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Clau_S

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  1. Another missing feature whose absence is felt. I've got some old raw pictures of my artworks that I can't edit in Capture One. Straightening in LR/ACR/Photoshop was the easiest process, but I don't want to rely on Adobe anymore. Straightening in Photo is unnecessary articulated. Too many steps to get it right and get the right proportions. I feel like being back to Photoshop 7. A crop tool/transform improvement would be very welcomed.
  2. I've been very surprised discovering that Photo is missing such a basic feature. This is not the only aspect where it's lacking the flexibility of Photoshop in very basic operations. I don't want it to be a simple PS clone, but there are things that should be a standard. When you're used to work fast because the app allows you to do it, and suddenly you find yourself decades back, mmm... Fifty points from Gryffindor.
  3. If someone is interested I've created a Macro to make the process faster. After execution, you only need to pick the color from the appropriate area with the Color picker tool (I haven't been able to integrate this in the Macro) and set Solid color layer visibility back. Color Cast Removal.afmacro
  4. Thank you! I was looking exactly to reproduce that tutorial. I was pretty sure that I could obtain the same result inverting the sampled color and applying another blending option, but as a novice in Affinity Photo I wasn't able to invert only the fill layer. I don't know why adding an adjustment as a child has no effect on fill layers. Grouping was the key. For everyone else looking for color cast removal, the only missing part from the tutorial was to reproduce the behavior of the B slider in PS to bring back clipped details. If I'm not missing something (I can't exclude it), you cannot do it directly on Photo 'cause it uses an HSL method instead of the HSB. Raising the L (Lightness) value to the top brings the color to white, cancelling the effect. In HSB instead, raising the B (Brightness) value to the top, brightens the color to the maximum value allowed by hue and saturation. To keep it short, if you add and HSL adjustment between the Fill layer and the Invert adjustment and check the HSV (which is the same as HSB) option, you can use the Luminosity shift as the B slider in Photoshop color panel. Raise it to 100% and you're good to go.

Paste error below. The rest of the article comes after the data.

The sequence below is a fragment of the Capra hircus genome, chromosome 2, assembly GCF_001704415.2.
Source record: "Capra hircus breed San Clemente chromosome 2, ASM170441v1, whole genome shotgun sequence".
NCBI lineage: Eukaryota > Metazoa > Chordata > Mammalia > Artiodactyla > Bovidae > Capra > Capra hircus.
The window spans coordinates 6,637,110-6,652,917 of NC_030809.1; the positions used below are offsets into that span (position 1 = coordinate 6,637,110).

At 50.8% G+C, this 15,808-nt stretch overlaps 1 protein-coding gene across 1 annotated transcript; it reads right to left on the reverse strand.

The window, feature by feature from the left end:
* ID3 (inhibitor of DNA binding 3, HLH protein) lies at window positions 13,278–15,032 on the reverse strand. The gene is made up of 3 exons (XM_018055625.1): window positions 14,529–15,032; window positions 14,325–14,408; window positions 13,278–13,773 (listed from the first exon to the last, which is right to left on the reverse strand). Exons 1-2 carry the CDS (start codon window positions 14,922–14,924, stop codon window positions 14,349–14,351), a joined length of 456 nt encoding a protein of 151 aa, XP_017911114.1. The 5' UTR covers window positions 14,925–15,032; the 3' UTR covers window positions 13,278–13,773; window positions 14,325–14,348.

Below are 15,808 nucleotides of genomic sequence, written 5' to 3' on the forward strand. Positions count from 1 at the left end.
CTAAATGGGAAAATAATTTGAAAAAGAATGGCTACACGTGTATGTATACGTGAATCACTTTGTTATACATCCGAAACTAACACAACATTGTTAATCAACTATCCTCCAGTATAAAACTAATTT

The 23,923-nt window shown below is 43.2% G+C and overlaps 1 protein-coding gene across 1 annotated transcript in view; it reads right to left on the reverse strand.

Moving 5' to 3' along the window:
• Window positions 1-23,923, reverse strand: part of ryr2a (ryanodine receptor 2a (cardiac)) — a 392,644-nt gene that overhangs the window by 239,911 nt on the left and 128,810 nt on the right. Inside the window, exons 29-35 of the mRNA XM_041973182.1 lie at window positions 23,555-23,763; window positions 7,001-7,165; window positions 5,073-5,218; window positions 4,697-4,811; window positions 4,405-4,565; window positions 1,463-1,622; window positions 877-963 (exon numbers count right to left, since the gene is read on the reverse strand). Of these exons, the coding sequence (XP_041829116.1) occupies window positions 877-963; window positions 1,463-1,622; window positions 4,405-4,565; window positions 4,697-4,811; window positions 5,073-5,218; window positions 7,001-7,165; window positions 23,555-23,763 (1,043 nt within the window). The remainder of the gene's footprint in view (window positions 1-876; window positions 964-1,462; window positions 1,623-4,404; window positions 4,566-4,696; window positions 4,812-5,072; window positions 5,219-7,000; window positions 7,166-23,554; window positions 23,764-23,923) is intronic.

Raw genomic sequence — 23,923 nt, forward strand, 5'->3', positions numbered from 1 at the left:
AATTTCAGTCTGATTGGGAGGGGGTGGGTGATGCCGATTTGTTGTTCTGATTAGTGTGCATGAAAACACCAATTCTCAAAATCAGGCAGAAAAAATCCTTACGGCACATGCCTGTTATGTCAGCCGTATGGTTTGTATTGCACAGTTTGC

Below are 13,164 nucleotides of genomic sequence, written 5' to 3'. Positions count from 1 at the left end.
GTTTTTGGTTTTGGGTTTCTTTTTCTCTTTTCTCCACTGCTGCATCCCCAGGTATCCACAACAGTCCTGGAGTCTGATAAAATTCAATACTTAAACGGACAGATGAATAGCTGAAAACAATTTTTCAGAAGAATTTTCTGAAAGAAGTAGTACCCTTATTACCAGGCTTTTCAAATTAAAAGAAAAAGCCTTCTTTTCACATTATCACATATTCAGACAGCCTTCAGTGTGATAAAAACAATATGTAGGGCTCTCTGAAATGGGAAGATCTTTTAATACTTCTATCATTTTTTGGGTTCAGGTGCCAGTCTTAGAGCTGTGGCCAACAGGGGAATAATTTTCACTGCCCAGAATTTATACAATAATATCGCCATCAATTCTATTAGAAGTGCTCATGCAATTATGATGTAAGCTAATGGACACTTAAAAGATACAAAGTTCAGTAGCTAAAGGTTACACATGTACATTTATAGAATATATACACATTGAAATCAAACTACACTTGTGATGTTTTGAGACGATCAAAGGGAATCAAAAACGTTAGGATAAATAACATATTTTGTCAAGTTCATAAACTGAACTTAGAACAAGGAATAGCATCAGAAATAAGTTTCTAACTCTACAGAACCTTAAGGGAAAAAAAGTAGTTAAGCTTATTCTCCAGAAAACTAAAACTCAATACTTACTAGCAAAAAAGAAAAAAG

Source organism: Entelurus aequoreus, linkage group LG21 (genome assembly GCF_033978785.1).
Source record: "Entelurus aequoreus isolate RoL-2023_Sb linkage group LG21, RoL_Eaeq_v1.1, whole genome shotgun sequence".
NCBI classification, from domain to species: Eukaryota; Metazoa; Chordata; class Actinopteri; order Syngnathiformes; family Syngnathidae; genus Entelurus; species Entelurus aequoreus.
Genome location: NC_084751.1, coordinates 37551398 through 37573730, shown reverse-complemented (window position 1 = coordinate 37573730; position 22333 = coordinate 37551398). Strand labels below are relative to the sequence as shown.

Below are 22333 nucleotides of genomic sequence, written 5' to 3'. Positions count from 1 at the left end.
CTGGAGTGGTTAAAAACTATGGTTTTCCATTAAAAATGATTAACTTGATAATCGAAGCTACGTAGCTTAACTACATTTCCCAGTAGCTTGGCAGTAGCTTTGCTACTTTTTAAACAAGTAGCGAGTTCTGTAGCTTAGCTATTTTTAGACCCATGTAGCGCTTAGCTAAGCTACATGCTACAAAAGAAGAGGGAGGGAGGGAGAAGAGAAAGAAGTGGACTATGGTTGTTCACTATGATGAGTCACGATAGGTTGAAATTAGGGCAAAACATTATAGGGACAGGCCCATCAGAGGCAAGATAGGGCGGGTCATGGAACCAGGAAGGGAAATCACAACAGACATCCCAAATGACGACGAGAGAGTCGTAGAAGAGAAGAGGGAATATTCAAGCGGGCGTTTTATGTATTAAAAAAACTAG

5. This is my first message so hi everybody. I want to leave Photoshop for Affinity Photo. As for my needs a screen resolution setting is required. As a painter I use to study and prepare my works through photo manipulation. So I have to check them at the actual size (where actual should mean the print size, but since I am the "printer", it's the drawing/painting size). I also use actual size to take some measurements directly on the screen so I can quickly report them on paper. As such a true, accurate actual size is very important for me. Affinity Photo actual size is anything but actual, 'cause without a pixel density value (which changes from screen to screen) it can't be calculated. Instead actual size is really accurate in Photoshop. Nothing fancy. It's just that it takes into account both image print resolution (the document own PPI value) and screen pixel density (you set it on preferences as you can see from the attached image) to calculate the right zoom factor and rulers scale.. There are some workarounds you can apply in Affinity photo: 1) You can set the image PPI resolution to that of the screen and view the image at 100%. This way rulers will be ok, but you have to resample the image to make it respect the sought-after size. (Absolutely no way!) 2) You can do some math (or empirical tests) to find the right PPI setting that will show the correct size for actual size without resampling. This way you'll see the image at the right size but rulers will be out of scale. 3) You can do some math (or empirical tests) to find the proper zoom factor leaving the image unaltered. This way both actual size and the rulers will be ok, but basically you're doing manually what Photoshop does automatically and the annoying thing is that this way you cannot use the shortcut for actual size. You have to re-set that zoom value manually every time you need it. With such a simple setting like screen resolution, Affinity Photo could calculate it automatically and give an accurate on-screen representation. Sorry for the length. This is not my language and I hope I made myself clear.
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